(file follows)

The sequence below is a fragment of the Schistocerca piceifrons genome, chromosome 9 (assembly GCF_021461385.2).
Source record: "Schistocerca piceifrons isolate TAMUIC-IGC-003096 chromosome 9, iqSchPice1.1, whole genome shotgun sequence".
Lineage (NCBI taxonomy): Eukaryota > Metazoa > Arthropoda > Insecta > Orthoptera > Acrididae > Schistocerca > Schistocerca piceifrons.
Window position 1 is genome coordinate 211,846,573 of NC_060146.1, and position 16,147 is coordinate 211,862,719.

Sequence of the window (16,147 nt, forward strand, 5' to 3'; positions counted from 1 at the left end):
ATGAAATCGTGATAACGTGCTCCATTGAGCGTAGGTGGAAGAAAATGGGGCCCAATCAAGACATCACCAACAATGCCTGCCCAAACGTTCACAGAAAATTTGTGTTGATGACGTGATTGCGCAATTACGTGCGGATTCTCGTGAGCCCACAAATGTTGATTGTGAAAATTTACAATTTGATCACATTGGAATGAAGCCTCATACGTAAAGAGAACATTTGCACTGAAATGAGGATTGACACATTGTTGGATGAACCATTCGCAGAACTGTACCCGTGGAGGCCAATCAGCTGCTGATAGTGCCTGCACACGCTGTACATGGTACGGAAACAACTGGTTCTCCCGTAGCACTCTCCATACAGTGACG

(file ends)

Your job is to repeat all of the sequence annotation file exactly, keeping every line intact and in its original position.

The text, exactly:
The sequence below is a fragment of the Schistocerca piceifrons genome, chromosome 9 (assembly GCF_021461385.2).
Source record: "Schistocerca piceifrons isolate TAMUIC-IGC-003096 chromosome 9, iqSchPice1.1, whole genome shotgun sequence".
Lineage (NCBI taxonomy): Eukaryota > Metazoa > Arthropoda > Insecta > Orthoptera > Acrididae > Schistocerca > Schistocerca piceifrons.
Window position 1 is genome coordinate 211,846,573 of NC_060146.1, and position 16,147 is coordinate 211,862,719.

Sequence of the window (16,147 nt, forward strand, 5' to 3'; positions counted from 1 at the left end):
ATGAAATCGTGATAACGTGCTCCATTGAGCGTAGGTGGAAGAAAATGGGGCCCAATCAAGACATCACCAACAATGCCTGCCCAAACGTTCACAGAAAATTTGTGTTGATGACGTGATTGCGCAATTACGTGCGGATTCTCGTGAGCCCACAAATGTTGATTGTGAAAATTTACAATTTGATCACATTGGAATGAAGCCTCATACGTAAAGAGAACATTTGCACTGAAATGAGGATTGACACATTGTTGGATGAACCATTCGCAGAACTGTACCCGTGGAGGCCAATCAGCTGCTGATAGTGCCTGCACACGCTGTACATGGTACGGAAACAACTGGTTCTCCCGTAGCACTCTCCATACAGTGACG